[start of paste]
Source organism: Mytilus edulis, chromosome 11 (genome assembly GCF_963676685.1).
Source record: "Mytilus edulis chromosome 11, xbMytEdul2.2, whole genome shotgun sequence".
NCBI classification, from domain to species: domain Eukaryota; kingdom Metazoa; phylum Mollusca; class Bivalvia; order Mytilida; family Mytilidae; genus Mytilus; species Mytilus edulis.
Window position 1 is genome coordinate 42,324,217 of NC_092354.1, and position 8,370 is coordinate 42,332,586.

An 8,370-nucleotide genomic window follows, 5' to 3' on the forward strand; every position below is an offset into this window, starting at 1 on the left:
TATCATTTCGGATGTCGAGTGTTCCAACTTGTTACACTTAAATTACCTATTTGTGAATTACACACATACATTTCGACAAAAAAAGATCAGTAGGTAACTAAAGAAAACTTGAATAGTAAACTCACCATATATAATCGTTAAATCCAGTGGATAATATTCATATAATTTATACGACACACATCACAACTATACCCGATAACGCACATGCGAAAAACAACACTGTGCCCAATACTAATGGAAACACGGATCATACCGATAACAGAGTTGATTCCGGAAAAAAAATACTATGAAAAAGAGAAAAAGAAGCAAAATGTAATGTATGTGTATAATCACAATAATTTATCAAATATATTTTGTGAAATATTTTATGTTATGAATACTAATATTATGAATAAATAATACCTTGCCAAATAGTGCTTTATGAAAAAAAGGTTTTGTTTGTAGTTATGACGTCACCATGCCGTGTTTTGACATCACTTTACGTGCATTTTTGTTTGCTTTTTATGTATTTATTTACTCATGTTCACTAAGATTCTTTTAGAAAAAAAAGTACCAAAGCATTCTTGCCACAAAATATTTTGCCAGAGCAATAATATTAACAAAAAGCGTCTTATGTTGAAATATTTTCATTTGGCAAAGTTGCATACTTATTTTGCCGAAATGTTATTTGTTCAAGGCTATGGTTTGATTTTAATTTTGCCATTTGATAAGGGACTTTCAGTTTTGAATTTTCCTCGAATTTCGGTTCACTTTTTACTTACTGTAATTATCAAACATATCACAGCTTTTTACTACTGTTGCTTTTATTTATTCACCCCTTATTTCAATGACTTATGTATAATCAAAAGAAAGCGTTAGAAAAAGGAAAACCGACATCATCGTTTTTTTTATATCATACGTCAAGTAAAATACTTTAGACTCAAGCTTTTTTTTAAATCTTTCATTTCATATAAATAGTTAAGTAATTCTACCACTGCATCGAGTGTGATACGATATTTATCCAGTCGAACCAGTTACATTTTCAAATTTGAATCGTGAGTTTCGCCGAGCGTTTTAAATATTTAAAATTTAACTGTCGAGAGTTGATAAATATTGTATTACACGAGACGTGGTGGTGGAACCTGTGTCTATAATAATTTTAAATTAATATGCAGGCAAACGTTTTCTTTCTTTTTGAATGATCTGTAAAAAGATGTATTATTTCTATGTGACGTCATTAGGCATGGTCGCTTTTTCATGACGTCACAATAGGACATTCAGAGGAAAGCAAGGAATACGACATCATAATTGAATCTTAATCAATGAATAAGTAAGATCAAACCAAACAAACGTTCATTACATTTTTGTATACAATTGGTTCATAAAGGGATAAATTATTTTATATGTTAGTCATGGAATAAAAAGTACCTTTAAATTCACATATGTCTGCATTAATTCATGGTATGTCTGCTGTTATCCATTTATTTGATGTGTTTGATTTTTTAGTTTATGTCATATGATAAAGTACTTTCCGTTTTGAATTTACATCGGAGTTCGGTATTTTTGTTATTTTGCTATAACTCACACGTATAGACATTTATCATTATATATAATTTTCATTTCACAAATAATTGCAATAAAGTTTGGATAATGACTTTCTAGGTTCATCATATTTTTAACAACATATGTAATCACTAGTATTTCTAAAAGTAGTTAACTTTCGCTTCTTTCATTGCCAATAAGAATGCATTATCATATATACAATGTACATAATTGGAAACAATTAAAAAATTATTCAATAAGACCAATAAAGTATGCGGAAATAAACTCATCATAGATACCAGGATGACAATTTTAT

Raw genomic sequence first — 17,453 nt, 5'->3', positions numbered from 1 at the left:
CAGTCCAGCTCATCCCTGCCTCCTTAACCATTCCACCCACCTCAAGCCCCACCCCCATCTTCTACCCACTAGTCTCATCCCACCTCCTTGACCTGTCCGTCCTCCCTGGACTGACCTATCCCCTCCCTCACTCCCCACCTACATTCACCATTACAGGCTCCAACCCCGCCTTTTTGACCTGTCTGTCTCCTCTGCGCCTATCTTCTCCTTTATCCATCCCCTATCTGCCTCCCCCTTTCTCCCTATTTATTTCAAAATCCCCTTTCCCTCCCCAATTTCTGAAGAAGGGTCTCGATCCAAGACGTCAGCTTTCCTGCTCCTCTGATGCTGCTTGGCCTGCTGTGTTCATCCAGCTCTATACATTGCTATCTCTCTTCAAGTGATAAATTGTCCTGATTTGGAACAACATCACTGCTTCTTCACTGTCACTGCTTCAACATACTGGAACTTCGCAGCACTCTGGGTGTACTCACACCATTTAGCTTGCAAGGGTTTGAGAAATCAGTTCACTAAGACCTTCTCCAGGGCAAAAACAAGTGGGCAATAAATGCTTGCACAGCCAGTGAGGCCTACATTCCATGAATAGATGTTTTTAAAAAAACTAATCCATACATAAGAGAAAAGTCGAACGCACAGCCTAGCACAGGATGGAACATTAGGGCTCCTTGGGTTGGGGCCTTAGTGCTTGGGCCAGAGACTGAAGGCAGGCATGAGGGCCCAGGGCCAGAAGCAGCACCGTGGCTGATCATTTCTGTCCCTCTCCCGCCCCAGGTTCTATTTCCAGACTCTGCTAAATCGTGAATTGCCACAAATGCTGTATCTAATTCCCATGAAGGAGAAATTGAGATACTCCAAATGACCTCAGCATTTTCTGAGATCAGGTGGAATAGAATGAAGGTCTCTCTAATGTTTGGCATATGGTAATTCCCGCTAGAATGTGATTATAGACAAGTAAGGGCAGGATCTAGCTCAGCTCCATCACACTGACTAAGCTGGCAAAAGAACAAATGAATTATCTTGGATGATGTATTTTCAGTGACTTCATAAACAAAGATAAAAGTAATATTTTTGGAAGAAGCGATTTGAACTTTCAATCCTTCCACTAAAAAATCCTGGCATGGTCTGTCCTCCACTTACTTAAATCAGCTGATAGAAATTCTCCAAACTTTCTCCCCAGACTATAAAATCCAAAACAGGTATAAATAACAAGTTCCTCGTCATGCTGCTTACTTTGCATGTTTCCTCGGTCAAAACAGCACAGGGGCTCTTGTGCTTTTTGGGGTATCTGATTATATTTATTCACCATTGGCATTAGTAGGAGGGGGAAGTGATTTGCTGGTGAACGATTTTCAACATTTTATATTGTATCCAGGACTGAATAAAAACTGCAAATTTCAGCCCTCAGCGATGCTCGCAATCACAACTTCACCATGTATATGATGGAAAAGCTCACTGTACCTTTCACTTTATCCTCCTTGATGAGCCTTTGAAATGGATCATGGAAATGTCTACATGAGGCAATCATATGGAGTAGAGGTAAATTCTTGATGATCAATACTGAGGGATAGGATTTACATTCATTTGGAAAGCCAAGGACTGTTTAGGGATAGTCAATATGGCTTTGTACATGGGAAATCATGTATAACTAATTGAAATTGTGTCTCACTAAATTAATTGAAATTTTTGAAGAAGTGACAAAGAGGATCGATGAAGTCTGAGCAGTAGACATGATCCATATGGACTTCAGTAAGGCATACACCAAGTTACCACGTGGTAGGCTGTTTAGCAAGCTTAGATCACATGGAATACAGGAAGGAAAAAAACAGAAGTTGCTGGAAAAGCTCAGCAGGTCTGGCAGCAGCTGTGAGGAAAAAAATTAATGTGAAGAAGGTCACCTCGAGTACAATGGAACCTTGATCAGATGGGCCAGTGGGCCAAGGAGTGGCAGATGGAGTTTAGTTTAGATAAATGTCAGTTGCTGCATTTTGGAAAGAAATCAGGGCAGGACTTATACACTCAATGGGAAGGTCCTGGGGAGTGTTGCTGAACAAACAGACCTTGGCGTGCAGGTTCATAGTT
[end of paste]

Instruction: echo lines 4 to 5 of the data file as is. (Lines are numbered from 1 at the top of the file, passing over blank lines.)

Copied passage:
Window position 1 is genome coordinate 42,324,217 of NC_092354.1, and position 8,370 is coordinate 42,332,586.

An 8,370-nucleotide genomic window follows, 5' to 3' on the forward strand; every position below is an offset into this window, starting at 1 on the left: